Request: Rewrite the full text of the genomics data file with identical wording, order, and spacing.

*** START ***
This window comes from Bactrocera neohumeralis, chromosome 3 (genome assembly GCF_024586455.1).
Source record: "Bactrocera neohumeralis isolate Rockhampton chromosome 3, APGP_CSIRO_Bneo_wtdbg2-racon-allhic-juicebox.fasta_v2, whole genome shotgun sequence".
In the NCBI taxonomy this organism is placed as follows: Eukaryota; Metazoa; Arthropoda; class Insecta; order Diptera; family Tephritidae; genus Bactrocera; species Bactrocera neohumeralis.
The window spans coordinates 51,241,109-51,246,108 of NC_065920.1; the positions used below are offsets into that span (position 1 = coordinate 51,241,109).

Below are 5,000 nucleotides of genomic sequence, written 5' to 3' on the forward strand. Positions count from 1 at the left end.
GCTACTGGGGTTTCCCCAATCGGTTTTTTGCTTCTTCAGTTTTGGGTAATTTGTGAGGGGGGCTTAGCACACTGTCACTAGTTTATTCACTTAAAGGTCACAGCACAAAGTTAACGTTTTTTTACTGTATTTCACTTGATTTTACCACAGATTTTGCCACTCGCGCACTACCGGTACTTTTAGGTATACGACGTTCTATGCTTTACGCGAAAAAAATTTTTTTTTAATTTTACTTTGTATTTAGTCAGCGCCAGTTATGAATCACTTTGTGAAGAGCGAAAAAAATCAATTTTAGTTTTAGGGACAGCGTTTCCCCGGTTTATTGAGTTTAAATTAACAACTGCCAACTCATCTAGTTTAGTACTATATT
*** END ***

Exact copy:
This window comes from Bactrocera neohumeralis, chromosome 3 (genome assembly GCF_024586455.1).
Source record: "Bactrocera neohumeralis isolate Rockhampton chromosome 3, APGP_CSIRO_Bneo_wtdbg2-racon-allhic-juicebox.fasta_v2, whole genome shotgun sequence".
In the NCBI taxonomy this organism is placed as follows: Eukaryota; Metazoa; Arthropoda; class Insecta; order Diptera; family Tephritidae; genus Bactrocera; species Bactrocera neohumeralis.
The window spans coordinates 51,241,109-51,246,108 of NC_065920.1; the positions used below are offsets into that span (position 1 = coordinate 51,241,109).

Below are 5,000 nucleotides of genomic sequence, written 5' to 3' on the forward strand. Positions count from 1 at the left end.
GCTACTGGGGTTTCCCCAATCGGTTTTTTGCTTCTTCAGTTTTGGGTAATTTGTGAGGGGGGCTTAGCACACTGTCACTAGTTTATTCACTTAAAGGTCACAGCACAAAGTTAACGTTTTTTTACTGTATTTCACTTGATTTTACCACAGATTTTGCCACTCGCGCACTACCGGTACTTTTAGGTATACGACGTTCTATGCTTTACGCGAAAAAAATTTTTTTTTAATTTTACTTTGTATTTAGTCAGCGCCAGTTATGAATCACTTTGTGAAGAGCGAAAAAAATCAATTTTAGTTTTAGGGACAGCGTTTCCCCGGTTTATTGAGTTTAAATTAACAACTGCCAACTCATCTAGTTTAGTACTATATT